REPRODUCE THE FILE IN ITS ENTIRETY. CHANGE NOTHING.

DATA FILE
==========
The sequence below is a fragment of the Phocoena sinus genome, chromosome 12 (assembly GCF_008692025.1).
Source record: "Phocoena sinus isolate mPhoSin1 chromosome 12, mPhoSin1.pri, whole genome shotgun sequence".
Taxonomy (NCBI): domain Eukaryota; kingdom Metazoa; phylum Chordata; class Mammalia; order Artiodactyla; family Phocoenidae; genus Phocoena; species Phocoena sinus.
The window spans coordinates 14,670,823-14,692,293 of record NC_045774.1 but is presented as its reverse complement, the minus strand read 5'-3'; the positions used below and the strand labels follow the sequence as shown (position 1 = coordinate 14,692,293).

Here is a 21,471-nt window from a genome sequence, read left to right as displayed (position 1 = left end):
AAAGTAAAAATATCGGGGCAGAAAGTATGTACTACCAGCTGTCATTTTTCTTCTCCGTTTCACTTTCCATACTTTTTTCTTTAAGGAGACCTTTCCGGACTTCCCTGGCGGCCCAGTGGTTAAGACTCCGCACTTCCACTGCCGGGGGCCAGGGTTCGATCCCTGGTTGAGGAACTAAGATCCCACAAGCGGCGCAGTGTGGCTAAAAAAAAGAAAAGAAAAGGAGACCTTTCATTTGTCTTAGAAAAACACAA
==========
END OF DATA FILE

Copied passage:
The sequence below is a fragment of the Phocoena sinus genome, chromosome 12 (assembly GCF_008692025.1).
Source record: "Phocoena sinus isolate mPhoSin1 chromosome 12, mPhoSin1.pri, whole genome shotgun sequence".
Taxonomy (NCBI): domain Eukaryota; kingdom Metazoa; phylum Chordata; class Mammalia; order Artiodactyla; family Phocoenidae; genus Phocoena; species Phocoena sinus.
The window spans coordinates 14,670,823-14,692,293 of record NC_045774.1 but is presented as its reverse complement, the minus strand read 5'-3'; the positions used below and the strand labels follow the sequence as shown (position 1 = coordinate 14,692,293).

Here is a 21,471-nt window from a genome sequence, read left to right as displayed (position 1 = left end):
AAAGTAAAAATATCGGGGCAGAAAGTATGTACTACCAGCTGTCATTTTTCTTCTCCGTTTCACTTTCCATACTTTTTTCTTTAAGGAGACCTTTCCGGACTTCCCTGGCGGCCCAGTGGTTAAGACTCCGCACTTCCACTGCCGGGGGCCAGGGTTCGATCCCTGGTTGAGGAACTAAGATCCCACAAGCGGCGCAGTGTGGCTAAAAAAAAGAAAAGAAAAGGAGACCTTTCATTTGTCTTAGAAAAACACAA